A mother holding a newborn baby is one of the oldest and most enduring subjects in art, a staple of religious iconography and a classic dramatic trope.
But – from the Renaissance through to the glossy magazines of now – the physical effects of childbirth on a woman’s body have always been an aspect of motherhood hidden from public view.
Even in our more open times, frank discussions about the sometimes brutal impact of birth are rare, and instead are still largely dealt with in private, with the media actively celebrating those women who bounce back quickly to their pre-birth figures.
Now, a new advertising campaign from Mothercare that is being trialled across 30 tube stations on the London Underground is bringing a more honest depiction of new motherhood into the spotlight.
Mothercare said in a statement: “Body Proud Mums boldly seeks to normalise mothers’ experiences, spark a positive conversation and help mums feel confident and proud of their bodies. At the heart of the campaign is the belief that all mums are beautiful. After all, their bodies have just performed a miracle.”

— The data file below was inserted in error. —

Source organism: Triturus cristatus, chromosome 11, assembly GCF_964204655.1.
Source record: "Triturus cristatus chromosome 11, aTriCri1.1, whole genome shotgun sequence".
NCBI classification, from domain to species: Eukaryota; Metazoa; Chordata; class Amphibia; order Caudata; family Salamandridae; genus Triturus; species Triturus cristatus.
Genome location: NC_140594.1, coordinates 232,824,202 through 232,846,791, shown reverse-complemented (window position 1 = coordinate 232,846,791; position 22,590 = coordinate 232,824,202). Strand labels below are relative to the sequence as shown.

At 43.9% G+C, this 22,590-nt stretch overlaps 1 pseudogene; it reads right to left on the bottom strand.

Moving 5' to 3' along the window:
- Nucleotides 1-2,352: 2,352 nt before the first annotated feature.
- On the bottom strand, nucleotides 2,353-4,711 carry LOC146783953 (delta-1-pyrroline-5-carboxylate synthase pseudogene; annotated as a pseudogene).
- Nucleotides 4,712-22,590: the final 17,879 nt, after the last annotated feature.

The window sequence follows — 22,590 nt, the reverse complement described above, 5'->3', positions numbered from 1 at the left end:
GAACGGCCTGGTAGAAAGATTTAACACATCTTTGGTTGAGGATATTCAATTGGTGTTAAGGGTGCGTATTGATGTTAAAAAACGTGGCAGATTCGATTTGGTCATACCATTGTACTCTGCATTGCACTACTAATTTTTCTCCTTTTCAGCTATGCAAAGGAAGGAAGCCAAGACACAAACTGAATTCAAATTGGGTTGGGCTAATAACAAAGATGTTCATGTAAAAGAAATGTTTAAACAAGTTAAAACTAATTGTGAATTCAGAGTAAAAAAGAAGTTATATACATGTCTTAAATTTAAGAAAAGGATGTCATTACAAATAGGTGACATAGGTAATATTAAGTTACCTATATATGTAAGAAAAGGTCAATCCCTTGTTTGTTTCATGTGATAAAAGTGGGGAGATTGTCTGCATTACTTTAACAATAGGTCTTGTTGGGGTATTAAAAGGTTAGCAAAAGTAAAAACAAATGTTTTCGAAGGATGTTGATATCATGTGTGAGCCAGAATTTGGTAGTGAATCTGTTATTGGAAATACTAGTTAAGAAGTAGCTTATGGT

Shot by British photographer Sophie Mayanne, the campaign comprises of ten celebratory portraits of women who have very recently become mothers. They’re shown holding their babies close and smiling as the kids laugh, gawp at the camera in bemusement, or, in some cases, scream their heads off.
The photographs have apparently been published without digital retouching, and the effects of birth are evident, yet the scars and stretch marks are not the focus of the portraits. But, equally, they’re not hidden. Each portrait is accompanied with the simple phrase: ‘Beautiful, isn’t she.’